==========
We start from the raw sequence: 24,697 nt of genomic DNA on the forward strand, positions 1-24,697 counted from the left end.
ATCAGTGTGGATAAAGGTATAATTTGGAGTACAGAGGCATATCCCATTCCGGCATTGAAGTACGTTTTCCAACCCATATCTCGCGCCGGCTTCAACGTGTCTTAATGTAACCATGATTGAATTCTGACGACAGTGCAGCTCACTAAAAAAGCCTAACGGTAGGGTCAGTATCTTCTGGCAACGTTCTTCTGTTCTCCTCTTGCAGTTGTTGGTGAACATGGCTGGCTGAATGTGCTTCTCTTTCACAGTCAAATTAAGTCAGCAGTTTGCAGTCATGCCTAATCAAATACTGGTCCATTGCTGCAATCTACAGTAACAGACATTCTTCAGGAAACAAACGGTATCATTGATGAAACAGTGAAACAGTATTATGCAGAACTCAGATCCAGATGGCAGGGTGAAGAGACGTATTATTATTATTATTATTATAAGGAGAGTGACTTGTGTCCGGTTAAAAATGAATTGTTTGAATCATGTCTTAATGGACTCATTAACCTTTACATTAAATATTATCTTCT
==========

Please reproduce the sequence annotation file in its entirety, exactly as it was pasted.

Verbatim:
We start from the raw sequence: 24,697 nt of genomic DNA on the forward strand, positions 1-24,697 counted from the left end.
ATCAGTGTGGATAAAGGTATAATTTGGAGTACAGAGGCATATCCCATTCCGGCATTGAAGTACGTTTTCCAACCCATATCTCGCGCCGGCTTCAACGTGTCTTAATGTAACCATGATTGAATTCTGACGACAGTGCAGCTCACTAAAAAAGCCTAACGGTAGGGTCAGTATCTTCTGGCAACGTTCTTCTGTTCTCCTCTTGCAGTTGTTGGTGAACATGGCTGGCTGAATGTGCTTCTCTTTCACAGTCAAATTAAGTCAGCAGTTTGCAGTCATGCCTAATCAAATACTGGTCCATTGCTGCAATCTACAGTAACAGACATTCTTCAGGAAACAAACGGTATCATTGATGAAACAGTGAAACAGTATTATGCAGAACTCAGATCCAGATGGCAGGGTGAAGAGACGTATTATTATTATTATTATTATAAGGAGAGTGACTTGTGTCCGGTTAAAAATGAATTGTTTGAATCATGTCTTAATGGACTCATTAACCTTTACATTAAATATTATCTTCT